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Drivers beware: School bus camera program now up and running

Across Suffolk County, thousands of school buses are now equipped with a new technology aimed at cracking down on drivers who illegally pass stopped school buses.

In November, county officials selected BusPatrol, a Virginia-based tech company, to operate the program, which will install cameras on the “STOP arms” of buses in more than 60 participating districts, including Shoreham-Wading River, Riverhead, Mattituck, Southold and Greenport. 

“We are hopeful that the camera system will bring awareness to drivers that passing a stopped school bus with red lights flashing is not legal and if they pass it, they could receive a summons,” Shoreham-Wading River assistant superintendent for finance and operations Glen Arcuri said Tuesday, adding that installation is underway. “We hope to have all of the buses outfitted with cameras in the next few weeks.”

Though the program launched March 1, drivers will be issued warning tickets until May 1, officials said, in order to better educate the public about the law.

Southampton Town Police Chief Steve Skrynecki, who helped lead a safety and implementation committee for the county, said the program is centered around student safety.

“This is not a revenue grab,” he said in an interview Tuesday. “It’s designed to keep kids safe.”

While serving on the committee, Chief Skrynecki said he heard directly from bus drivers who have had close encounters with motorists illegally passing on both sides of their stopped buses.

He also noted that it’s sometimes a difficult law to enforce.

“We’d have to be right there to observe that and when a police officer is in the vicinity of a stopped school bus, generally people are stopping,” Chief Skrynecki said. “What we’re hearing from school bus drivers is that does not happen when there’s no police around.”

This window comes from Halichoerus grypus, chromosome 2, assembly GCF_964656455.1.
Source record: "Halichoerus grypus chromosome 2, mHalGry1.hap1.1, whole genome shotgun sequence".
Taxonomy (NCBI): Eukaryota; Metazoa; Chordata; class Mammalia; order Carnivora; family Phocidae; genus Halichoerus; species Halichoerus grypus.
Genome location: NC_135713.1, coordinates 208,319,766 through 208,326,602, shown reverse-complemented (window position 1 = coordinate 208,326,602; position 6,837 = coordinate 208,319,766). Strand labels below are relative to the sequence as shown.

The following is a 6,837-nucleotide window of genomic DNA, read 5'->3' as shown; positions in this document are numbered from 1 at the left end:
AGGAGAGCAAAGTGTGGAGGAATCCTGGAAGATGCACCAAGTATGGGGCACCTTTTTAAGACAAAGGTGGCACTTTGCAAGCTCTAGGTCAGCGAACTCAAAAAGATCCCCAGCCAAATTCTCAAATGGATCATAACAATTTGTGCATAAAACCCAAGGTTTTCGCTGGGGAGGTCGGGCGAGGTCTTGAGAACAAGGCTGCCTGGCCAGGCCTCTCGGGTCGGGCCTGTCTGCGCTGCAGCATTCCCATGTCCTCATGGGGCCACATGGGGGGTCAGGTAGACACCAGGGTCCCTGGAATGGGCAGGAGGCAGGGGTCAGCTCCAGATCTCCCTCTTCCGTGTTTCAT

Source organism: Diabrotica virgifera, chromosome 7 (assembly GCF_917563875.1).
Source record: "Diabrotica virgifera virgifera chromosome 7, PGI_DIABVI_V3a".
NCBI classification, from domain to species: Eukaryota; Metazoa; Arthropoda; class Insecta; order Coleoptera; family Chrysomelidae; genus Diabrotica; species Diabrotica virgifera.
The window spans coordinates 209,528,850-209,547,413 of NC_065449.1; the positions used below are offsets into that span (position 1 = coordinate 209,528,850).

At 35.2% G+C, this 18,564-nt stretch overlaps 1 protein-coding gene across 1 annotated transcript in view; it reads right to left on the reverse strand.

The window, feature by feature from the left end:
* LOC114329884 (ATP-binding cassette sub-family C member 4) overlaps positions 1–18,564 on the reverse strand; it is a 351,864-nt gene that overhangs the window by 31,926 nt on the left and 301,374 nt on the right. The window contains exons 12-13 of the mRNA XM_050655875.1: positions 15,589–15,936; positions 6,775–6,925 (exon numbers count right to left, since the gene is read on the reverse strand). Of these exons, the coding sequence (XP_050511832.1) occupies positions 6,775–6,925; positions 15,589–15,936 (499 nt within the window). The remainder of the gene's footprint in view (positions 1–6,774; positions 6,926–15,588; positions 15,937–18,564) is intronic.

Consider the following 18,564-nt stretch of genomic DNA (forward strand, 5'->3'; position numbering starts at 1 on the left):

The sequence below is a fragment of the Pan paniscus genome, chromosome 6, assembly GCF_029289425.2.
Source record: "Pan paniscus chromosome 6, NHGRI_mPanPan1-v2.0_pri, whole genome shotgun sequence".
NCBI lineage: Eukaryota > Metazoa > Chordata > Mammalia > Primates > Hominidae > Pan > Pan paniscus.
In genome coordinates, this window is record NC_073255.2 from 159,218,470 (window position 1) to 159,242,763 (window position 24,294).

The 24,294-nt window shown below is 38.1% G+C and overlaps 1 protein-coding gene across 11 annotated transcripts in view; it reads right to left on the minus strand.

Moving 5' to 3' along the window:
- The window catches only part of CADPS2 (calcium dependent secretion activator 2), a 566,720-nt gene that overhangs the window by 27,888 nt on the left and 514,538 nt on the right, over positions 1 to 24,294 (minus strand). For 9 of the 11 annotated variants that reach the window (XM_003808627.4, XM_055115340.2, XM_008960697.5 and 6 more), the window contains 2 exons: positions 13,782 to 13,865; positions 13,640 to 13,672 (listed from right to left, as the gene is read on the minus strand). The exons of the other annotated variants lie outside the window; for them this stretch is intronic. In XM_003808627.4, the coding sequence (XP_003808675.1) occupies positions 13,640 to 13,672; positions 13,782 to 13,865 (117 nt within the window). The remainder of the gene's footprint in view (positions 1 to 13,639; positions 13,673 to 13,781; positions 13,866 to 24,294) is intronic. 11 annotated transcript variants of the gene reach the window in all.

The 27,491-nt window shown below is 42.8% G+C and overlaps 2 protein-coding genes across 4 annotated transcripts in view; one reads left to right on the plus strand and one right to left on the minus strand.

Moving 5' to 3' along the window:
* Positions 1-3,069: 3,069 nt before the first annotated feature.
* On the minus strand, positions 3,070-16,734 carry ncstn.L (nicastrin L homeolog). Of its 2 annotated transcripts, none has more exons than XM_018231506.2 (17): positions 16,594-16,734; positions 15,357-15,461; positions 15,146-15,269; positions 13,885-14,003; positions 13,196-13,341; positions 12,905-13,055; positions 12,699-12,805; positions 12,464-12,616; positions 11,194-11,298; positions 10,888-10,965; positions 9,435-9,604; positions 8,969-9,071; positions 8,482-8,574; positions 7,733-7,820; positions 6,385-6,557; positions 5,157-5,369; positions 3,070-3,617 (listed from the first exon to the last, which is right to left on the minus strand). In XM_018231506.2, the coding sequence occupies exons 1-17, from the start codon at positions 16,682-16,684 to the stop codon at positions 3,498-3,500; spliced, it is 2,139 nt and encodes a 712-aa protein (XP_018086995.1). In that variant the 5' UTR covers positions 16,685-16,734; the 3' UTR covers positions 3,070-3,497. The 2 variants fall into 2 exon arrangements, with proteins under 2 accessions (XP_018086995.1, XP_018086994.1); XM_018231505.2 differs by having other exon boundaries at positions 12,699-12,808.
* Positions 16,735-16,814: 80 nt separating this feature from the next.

During a pilot program in 2019, officials in both the Bay Shore and Longwood school districts recorded more than 80 motorists passing stopped school buses each day.

“We’ve already had hundreds of violations [during the grace period],” Chief Skrynecki said. Of the approximately 150 warnings issued so far in Southampton Town, Chief Skrynecki said a large portion were recorded along County Road 39, a four-lane road. “Some people may not be fully aware that the law requires you to stop in all four lanes, not just the two that the bus is going in,” he said.

After the grace period, drivers who are caught passing a stopped school bus will face an initial $250 fine, which would increase to $275 for a second offense and $300 for a third offense. Drivers who don’t respond to the citation within 30 days could also face a late fee.

Officials said BusPatrol will cover all upfront costs for the installation and maintenance for the cameras, which can function in variable weather conditions and include 4G LTE connectivity, AI assisted technology, 4K and 180-degree coverage and anti-vibration technology. The Suffolk program is expected to be the largest of its kind nationwide and fines will be shared, with the county receiving 55% and BusPatrol receiving 45%.

Riverhead interim superintendent Christine Tona said Monday that all 82 of the district’s buses have been equipped with stop arm cameras at no cost to taxpayers. “Passing a school bus that has the stop arm engaged is extremely dangerous for the children on or near the bus. This program promotes safety for our students while riding our buses which is why we support this,” she said.

The Mattituck-Cutchogue district is also using the new technology. According to superintendent Jill Gierasch, stop arm cameras have been installed on the fleet of Sunrise buses used to transport students daily and more cameras will be installed on district-owned vehicles within the next few weeks.

She said the district is committed to keeping students safe. “The program is a step in the right direction to enhance student safety. By participating in the program, we can help promote community awareness of bus safety rules and regulations and provide increased protections for our students,” Ms. Gierasch said.